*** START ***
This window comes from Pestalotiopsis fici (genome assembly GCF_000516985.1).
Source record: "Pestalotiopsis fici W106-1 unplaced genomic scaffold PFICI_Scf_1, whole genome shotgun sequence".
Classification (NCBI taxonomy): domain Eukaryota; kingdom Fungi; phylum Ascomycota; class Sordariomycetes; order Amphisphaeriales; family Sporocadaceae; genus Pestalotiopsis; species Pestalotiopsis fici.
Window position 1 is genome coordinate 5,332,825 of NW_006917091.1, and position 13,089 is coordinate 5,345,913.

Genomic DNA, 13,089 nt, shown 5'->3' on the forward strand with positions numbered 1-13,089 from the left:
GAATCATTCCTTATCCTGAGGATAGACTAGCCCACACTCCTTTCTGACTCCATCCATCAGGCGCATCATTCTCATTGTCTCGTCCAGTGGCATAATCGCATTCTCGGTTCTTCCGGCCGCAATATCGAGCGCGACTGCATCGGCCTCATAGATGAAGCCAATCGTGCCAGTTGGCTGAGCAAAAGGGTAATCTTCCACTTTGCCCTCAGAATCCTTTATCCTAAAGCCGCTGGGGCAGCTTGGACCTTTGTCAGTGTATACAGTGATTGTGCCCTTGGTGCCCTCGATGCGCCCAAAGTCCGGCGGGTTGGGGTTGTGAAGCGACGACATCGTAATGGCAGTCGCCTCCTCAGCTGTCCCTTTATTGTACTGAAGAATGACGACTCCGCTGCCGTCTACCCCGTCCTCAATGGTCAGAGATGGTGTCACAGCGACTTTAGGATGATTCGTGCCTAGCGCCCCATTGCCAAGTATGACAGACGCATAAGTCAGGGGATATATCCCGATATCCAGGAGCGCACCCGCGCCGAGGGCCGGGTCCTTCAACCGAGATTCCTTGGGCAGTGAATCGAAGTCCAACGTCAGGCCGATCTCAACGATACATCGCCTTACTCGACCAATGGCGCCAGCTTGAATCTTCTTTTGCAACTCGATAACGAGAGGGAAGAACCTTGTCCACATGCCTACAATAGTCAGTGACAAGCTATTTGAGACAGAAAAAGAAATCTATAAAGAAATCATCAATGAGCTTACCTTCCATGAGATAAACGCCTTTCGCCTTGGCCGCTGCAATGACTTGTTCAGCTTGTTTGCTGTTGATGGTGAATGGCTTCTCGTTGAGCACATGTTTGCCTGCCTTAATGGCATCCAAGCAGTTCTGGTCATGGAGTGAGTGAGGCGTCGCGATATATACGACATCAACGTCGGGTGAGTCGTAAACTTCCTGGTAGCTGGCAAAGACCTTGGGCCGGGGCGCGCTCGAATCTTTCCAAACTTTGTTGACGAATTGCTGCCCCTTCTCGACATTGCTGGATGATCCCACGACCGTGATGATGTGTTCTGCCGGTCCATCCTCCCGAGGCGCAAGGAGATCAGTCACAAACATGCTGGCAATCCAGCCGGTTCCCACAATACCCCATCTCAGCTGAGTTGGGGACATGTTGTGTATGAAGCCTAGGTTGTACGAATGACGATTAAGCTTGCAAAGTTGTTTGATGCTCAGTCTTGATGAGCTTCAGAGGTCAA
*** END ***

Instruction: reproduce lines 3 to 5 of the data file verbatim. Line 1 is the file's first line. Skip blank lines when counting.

Classification (NCBI taxonomy): domain Eukaryota; kingdom Fungi; phylum Ascomycota; class Sordariomycetes; order Amphisphaeriales; family Sporocadaceae; genus Pestalotiopsis; species Pestalotiopsis fici.
Window position 1 is genome coordinate 5,332,825 of NW_006917091.1, and position 13,089 is coordinate 5,345,913.

Genomic DNA, 13,089 nt, shown 5'->3' on the forward strand with positions numbered 1-13,089 from the left: